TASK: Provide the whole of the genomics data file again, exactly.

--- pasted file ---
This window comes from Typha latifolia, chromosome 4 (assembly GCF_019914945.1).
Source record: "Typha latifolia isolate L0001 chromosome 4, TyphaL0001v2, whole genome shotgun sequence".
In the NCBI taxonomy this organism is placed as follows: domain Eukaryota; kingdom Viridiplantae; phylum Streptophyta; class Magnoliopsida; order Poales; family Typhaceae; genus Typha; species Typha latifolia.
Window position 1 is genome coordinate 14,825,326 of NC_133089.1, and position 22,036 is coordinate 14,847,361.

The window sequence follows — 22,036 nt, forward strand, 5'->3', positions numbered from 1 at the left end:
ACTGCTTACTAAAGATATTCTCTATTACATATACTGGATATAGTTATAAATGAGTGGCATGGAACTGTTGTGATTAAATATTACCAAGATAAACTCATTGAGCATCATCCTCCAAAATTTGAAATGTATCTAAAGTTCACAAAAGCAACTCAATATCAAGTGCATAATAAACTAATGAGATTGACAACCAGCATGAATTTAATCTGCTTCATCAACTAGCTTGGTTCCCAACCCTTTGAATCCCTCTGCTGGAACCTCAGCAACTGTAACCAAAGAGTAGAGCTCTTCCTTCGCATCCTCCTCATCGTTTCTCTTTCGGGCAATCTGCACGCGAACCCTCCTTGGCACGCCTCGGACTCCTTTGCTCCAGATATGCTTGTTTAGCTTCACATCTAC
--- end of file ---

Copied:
This window comes from Typha latifolia, chromosome 4 (assembly GCF_019914945.1).
Source record: "Typha latifolia isolate L0001 chromosome 4, TyphaL0001v2, whole genome shotgun sequence".
In the NCBI taxonomy this organism is placed as follows: domain Eukaryota; kingdom Viridiplantae; phylum Streptophyta; class Magnoliopsida; order Poales; family Typhaceae; genus Typha; species Typha latifolia.
Window position 1 is genome coordinate 14,825,326 of NC_133089.1, and position 22,036 is coordinate 14,847,361.

The window sequence follows — 22,036 nt, forward strand, 5'->3', positions numbered from 1 at the left end:
ACTGCTTACTAAAGATATTCTCTATTACATATACTGGATATAGTTATAAATGAGTGGCATGGAACTGTTGTGATTAAATATTACCAAGATAAACTCATTGAGCATCATCCTCCAAAATTTGAAATGTATCTAAAGTTCACAAAAGCAACTCAATATCAAGTGCATAATAAACTAATGAGATTGACAACCAGCATGAATTTAATCTGCTTCATCAACTAGCTTGGTTCCCAACCCTTTGAATCCCTCTGCTGGAACCTCAGCAACTGTAACCAAAGAGTAGAGCTCTTCCTTCGCATCCTCCTCATCGTTTCTCTTTCGGGCAATCTGCACGCGAACCCTCCTTGGCACGCCTCGGACTCCTTTGCTCCAGATATGCTTGTTTAGCTTCACATCTAC